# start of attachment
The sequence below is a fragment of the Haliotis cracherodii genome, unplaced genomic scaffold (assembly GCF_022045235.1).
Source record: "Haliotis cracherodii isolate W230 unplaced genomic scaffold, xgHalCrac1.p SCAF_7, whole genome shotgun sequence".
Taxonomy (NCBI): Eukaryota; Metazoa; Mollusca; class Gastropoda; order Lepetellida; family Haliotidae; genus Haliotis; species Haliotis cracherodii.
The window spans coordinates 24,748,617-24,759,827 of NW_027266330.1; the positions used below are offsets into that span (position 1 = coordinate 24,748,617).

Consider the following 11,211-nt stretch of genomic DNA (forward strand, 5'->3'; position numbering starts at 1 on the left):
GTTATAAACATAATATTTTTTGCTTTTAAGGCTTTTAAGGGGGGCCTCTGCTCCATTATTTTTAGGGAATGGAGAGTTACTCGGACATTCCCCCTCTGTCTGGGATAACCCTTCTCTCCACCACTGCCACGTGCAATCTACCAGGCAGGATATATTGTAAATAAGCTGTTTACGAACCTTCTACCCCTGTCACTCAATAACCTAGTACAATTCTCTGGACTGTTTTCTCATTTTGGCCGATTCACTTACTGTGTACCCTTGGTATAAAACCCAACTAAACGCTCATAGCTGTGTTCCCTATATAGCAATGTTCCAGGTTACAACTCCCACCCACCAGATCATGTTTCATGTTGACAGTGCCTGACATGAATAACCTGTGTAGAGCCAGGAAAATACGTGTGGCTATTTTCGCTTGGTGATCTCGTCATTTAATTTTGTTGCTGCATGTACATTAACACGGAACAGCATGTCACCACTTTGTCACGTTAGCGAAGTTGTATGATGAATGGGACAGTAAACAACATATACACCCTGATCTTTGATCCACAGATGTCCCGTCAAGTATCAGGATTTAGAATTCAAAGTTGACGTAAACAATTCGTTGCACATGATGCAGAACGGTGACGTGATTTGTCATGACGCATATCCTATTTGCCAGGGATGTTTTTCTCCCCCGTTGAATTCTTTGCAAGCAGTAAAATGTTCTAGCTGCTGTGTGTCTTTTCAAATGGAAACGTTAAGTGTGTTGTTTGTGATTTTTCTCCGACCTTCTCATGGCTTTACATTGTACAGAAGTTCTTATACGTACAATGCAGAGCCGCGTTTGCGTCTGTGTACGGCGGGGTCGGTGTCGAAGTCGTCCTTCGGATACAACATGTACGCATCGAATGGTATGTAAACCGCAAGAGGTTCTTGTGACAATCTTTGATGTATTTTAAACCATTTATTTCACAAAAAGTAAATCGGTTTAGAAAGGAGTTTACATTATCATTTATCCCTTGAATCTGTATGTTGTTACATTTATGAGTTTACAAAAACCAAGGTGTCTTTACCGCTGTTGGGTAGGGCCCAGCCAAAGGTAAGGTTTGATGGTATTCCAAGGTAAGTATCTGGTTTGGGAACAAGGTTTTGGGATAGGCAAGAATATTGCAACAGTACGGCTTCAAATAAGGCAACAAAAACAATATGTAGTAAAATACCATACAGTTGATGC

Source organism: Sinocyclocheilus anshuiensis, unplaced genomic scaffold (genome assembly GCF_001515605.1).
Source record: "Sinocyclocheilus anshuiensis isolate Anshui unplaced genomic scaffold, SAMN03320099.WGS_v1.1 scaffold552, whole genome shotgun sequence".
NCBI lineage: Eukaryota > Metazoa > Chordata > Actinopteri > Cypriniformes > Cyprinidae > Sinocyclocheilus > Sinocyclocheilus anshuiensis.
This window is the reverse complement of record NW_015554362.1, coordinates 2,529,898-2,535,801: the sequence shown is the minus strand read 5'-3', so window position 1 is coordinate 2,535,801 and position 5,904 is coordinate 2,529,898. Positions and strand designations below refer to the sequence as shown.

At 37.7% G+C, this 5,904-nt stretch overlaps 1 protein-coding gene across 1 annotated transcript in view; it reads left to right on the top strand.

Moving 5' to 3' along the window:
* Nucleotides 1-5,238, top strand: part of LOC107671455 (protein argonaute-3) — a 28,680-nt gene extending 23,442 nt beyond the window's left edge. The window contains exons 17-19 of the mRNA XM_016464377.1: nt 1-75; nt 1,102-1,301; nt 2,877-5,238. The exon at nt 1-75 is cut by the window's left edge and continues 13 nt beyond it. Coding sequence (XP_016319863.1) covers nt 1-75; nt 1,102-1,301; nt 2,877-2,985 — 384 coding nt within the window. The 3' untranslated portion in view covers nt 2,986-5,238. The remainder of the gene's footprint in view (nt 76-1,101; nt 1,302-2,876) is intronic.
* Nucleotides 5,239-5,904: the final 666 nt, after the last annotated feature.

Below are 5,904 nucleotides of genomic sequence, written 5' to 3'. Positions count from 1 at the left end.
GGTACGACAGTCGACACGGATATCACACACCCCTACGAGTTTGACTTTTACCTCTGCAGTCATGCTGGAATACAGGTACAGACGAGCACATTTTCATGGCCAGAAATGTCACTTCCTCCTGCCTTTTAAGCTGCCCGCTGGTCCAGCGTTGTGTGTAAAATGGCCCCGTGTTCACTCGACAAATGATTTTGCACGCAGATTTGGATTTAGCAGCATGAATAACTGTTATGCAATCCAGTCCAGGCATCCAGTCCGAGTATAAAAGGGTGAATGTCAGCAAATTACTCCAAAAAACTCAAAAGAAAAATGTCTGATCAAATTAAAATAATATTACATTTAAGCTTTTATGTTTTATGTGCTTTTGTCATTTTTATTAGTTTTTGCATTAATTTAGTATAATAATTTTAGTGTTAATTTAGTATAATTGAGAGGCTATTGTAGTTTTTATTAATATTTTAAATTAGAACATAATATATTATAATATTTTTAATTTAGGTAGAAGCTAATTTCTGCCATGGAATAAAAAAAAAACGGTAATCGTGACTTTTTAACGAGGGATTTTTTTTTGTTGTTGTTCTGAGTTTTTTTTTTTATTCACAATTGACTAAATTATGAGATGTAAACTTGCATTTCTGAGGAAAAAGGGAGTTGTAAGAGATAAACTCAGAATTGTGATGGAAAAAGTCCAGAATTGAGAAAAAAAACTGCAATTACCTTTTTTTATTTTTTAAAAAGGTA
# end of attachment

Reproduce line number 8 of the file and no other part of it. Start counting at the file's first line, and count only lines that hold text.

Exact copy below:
Source record: "Sinocyclocheilus anshuiensis isolate Anshui unplaced genomic scaffold, SAMN03320099.WGS_v1.1 scaffold552, whole genome shotgun sequence".